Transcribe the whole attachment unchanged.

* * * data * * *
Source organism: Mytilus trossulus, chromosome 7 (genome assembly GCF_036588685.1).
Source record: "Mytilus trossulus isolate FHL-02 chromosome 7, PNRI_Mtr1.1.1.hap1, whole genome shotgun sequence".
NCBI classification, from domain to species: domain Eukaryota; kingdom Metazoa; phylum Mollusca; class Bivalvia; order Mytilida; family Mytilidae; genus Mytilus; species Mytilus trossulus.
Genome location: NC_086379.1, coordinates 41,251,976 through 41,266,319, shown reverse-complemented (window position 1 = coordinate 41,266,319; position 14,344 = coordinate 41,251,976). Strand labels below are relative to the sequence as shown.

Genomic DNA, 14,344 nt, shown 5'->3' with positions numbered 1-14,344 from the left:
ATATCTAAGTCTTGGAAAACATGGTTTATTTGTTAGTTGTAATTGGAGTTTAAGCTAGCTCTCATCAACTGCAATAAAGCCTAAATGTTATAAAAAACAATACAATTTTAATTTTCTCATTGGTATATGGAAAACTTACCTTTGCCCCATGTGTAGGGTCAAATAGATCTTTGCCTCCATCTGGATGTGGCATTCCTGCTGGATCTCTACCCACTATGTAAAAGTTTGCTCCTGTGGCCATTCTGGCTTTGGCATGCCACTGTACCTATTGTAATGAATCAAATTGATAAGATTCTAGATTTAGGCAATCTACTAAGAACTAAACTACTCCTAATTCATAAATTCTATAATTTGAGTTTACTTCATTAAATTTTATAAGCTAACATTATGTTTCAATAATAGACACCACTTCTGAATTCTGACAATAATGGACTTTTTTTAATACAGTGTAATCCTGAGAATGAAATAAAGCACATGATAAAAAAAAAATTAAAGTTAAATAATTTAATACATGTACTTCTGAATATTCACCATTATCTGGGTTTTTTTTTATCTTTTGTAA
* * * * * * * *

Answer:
Source organism: Mytilus trossulus, chromosome 7 (genome assembly GCF_036588685.1).
Source record: "Mytilus trossulus isolate FHL-02 chromosome 7, PNRI_Mtr1.1.1.hap1, whole genome shotgun sequence".
NCBI classification, from domain to species: domain Eukaryota; kingdom Metazoa; phylum Mollusca; class Bivalvia; order Mytilida; family Mytilidae; genus Mytilus; species Mytilus trossulus.
Genome location: NC_086379.1, coordinates 41,251,976 through 41,266,319, shown reverse-complemented (window position 1 = coordinate 41,266,319; position 14,344 = coordinate 41,251,976). Strand labels below are relative to the sequence as shown.

Genomic DNA, 14,344 nt, shown 5'->3' with positions numbered 1-14,344 from the left:
ATATCTAAGTCTTGGAAAACATGGTTTATTTGTTAGTTGTAATTGGAGTTTAAGCTAGCTCTCATCAACTGCAATAAAGCCTAAATGTTATAAAAAACAATACAATTTTAATTTTCTCATTGGTATATGGAAAACTTACCTTTGCCCCATGTGTAGGGTCAAATAGATCTTTGCCTCCATCTGGATGTGGCATTCCTGCTGGATCTCTACCCACTATGTAAAAGTTTGCTCCTGTGGCCATTCTGGCTTTGGCATGCCACTGTACCTATTGTAATGAATCAAATTGATAAGATTCTAGATTTAGGCAATCTACTAAGAACTAAACTACTCCTAATTCATAAATTCTATAATTTGAGTTTACTTCATTAAATTTTATAAGCTAACATTATGTTTCAATAATAGACACCACTTCTGAATTCTGACAATAATGGACTTTTTTTAATACAGTGTAATCCTGAGAATGAAATAAAGCACATGATAAAAAAAAAATTAAAGTTAAATAATTTAATACATGTACTTCTGAATATTCACCATTATCTGGGTTTTTTTTTATCTTTTGTAA